Thursday, October 8, 2009

Zambia Catch-Up 1: Copperbelt Nursing by Chris

<>In the Copperbelt Nursing Polytechnic, after the lecture on public health nursing... a number of male students!
<>Stephanie and I looking at CNP textbooks. The school is totally dependent on textbooks, papers and chalk-board lectures. No overhead, no computers... and they are working hard to make it happen!
<>Outside the CNP with some of the students. Many are already nurses, returning for their 'diploma' and advancing their skills

08 Oct Hello, all! This is a catch-up on the last bit of the '50 days in Zambia' Blogs... from Sept 5 until my fly-out of Ndola on Sept 15th, I was unable to Blog on the last days, and the good things that happened... here is a catch-up Blog.

I had previously blogged on making a connection with the Copperbelt Nursing Polytechnic in Ndola, one of Zambia's few private nursing schools. Founded and run by Stephanie, a woman of faith, she and her faculty have over 100 nursing students who complete a 3-year curriculum for a 'diploma' status in Zambia. At my first meeting, Stephanie invited me to come and lecture to a group of students about the public health nursing HIV AIDS project I was working on. Her school is faith-based, with an emphasis on spiritual development as the skills of nursing are perfected.

So, today (8 Sept) I had the honor of delivering a 2-hour interactive lecture on "Community as Patient: Ndola and HIV AIDS Services". Little did I know that, in the room of 35 students, there were a number of practicing nurses who have returned to gain the higher 'diploma' status, many of whom are active in governmental clinics and hospitals that are direct care-givers for HIV/AIDS clients and programs. I opened up a great deal of discussion on increasing and improving HIV AIDS services in Ndola, and they helped fill the chaulk-board with new ideas! I came away with a couple of distinct ideas that will require further investigation in building the HIV AIDS Ed/Prevent program we are working on.
After the lecture, a few of us lined up on the steps for pictures. The others left quickly at the end of the lecture... big test tomorrow!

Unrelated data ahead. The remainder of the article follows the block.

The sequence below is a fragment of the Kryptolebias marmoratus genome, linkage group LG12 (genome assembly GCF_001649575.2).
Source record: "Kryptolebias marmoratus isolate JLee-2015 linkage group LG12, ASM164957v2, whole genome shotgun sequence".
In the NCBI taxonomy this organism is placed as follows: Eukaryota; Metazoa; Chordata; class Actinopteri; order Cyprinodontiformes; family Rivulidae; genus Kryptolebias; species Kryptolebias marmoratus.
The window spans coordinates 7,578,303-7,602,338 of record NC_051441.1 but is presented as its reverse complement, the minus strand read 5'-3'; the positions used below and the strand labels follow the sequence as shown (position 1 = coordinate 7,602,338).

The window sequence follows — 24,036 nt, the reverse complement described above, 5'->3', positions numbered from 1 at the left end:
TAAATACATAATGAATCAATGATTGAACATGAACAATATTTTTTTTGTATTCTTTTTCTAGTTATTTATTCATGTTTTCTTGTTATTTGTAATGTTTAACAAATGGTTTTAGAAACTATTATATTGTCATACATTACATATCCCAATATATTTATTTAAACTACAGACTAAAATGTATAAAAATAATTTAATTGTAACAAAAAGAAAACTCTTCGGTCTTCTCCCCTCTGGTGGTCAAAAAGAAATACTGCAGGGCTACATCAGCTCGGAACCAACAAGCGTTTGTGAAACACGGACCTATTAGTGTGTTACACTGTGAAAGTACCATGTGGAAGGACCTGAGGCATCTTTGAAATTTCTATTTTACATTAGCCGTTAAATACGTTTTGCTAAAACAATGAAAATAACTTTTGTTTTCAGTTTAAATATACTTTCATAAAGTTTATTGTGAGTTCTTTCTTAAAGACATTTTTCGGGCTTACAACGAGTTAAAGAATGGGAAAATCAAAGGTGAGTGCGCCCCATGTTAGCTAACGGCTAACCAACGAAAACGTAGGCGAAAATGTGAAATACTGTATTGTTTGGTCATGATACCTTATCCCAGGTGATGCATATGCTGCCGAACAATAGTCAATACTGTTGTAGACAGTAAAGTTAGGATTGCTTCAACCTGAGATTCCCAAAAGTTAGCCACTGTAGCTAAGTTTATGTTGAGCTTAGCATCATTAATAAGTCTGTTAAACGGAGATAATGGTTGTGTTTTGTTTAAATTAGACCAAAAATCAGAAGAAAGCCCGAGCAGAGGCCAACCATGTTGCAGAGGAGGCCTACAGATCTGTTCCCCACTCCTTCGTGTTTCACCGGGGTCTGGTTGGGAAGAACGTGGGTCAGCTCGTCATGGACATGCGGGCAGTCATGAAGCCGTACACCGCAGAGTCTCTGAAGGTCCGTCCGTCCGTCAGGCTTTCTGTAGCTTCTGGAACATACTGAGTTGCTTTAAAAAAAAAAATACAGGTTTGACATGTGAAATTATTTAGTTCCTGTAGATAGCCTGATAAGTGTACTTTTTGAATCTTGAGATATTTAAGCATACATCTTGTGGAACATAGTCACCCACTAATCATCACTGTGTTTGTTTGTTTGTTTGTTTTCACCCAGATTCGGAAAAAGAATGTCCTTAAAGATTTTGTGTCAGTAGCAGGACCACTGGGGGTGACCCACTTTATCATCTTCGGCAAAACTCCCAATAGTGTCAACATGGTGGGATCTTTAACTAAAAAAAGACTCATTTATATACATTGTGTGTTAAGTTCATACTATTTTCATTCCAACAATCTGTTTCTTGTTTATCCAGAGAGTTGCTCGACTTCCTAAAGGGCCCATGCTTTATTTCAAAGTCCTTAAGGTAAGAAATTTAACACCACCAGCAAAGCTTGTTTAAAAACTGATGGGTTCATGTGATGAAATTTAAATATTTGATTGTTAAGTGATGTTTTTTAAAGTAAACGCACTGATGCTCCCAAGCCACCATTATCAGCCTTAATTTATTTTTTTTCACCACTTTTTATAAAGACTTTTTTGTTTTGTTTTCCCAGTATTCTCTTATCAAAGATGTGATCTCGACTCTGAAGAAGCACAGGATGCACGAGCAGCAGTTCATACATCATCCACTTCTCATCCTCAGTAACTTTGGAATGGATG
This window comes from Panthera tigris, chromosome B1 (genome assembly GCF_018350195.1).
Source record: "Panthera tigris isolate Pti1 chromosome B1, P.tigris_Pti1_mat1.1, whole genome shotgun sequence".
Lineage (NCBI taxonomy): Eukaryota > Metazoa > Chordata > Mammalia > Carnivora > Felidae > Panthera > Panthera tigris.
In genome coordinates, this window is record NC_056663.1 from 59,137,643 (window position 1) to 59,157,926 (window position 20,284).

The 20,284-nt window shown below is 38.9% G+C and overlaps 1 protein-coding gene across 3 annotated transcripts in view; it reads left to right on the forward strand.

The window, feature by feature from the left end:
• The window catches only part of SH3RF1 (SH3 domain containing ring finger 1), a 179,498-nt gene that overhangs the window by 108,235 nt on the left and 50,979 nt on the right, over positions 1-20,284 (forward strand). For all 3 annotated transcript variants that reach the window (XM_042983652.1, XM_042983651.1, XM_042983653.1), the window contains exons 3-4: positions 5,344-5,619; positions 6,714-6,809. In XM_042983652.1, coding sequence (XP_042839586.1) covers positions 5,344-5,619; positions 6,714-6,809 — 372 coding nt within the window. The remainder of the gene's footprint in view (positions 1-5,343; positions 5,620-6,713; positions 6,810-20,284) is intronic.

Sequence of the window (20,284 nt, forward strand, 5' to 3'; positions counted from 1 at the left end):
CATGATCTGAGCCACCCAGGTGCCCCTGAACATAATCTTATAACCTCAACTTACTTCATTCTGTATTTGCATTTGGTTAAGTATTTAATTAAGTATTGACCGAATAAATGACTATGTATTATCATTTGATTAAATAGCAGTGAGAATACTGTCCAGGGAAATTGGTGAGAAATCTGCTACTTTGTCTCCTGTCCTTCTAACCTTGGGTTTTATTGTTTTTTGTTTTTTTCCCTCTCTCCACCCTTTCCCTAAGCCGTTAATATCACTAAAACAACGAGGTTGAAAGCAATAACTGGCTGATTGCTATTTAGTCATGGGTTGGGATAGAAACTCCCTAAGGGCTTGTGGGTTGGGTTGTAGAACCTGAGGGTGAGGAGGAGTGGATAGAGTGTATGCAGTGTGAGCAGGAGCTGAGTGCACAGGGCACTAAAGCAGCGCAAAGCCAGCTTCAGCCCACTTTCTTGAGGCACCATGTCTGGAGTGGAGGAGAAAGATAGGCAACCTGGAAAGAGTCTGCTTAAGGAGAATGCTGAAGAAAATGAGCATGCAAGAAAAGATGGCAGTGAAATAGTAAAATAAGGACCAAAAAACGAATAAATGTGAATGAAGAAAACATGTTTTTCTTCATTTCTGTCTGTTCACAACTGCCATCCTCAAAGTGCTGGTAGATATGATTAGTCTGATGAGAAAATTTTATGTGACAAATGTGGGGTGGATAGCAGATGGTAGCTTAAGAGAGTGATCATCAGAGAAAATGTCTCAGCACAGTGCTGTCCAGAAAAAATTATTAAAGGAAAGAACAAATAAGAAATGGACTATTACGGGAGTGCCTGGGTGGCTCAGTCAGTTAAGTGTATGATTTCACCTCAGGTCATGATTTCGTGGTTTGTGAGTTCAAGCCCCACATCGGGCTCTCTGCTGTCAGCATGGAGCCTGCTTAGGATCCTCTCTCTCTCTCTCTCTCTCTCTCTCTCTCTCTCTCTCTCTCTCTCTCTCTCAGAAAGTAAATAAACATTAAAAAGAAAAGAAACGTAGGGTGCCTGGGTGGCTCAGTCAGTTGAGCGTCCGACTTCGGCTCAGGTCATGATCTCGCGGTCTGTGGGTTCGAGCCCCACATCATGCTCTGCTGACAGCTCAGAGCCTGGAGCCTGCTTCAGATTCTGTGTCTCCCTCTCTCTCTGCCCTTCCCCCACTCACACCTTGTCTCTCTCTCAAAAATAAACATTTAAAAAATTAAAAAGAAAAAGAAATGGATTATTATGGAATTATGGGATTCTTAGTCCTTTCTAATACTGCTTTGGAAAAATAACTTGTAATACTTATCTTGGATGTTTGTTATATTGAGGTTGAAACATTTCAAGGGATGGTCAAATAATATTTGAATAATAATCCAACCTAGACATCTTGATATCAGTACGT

Afterword, I met with Miss Stephanie and she showed me some of the current textbooks being used, all dated in the late 1990's. When I return to the States, I will start asking colleagues and fellow nurses to help me send updated textbooks to Copperbelt Nsg.

On the long trip back to my quarters in Kensheni, my heart was filled with a great gratitude to the Lord for the connection with 'my tribe' in Zambia... nursing and nurses... and a significant respect for the dedicated faculty teaching nurses in Zambia. These nursing professionals are working hard to further their skills and abilities in school, and to better care for their patients and fellow Zambians.

I am also grateful for this relationship, and praying how I may be able to help CNP in the future. I have long been trying to connect with a nursing school in a developing/low-resource country in hopes of helping their efforts. I now have this great connection, an invitation to come back and teach on clinical physical assessment skills (one of my favorite topics!), and I hope we can find updated textbooks and nursing skills-lab materials for them.

Lord, bless and protect the Copperbelt Nsg Polytechnic!

Final bit. When Miss Stephanie and I walked into the room, ALL the students stood up and said, "Good afternoon, Professors!" They stood until thanked, and asked to take their seats. After my introduction, I couldn't help but comment that I wish my nursing students were here, and that I bet they would find it interesting... to which a student raised her hand and asked, "you mean they don't stand and greet you in America??" Ahhh, yes....

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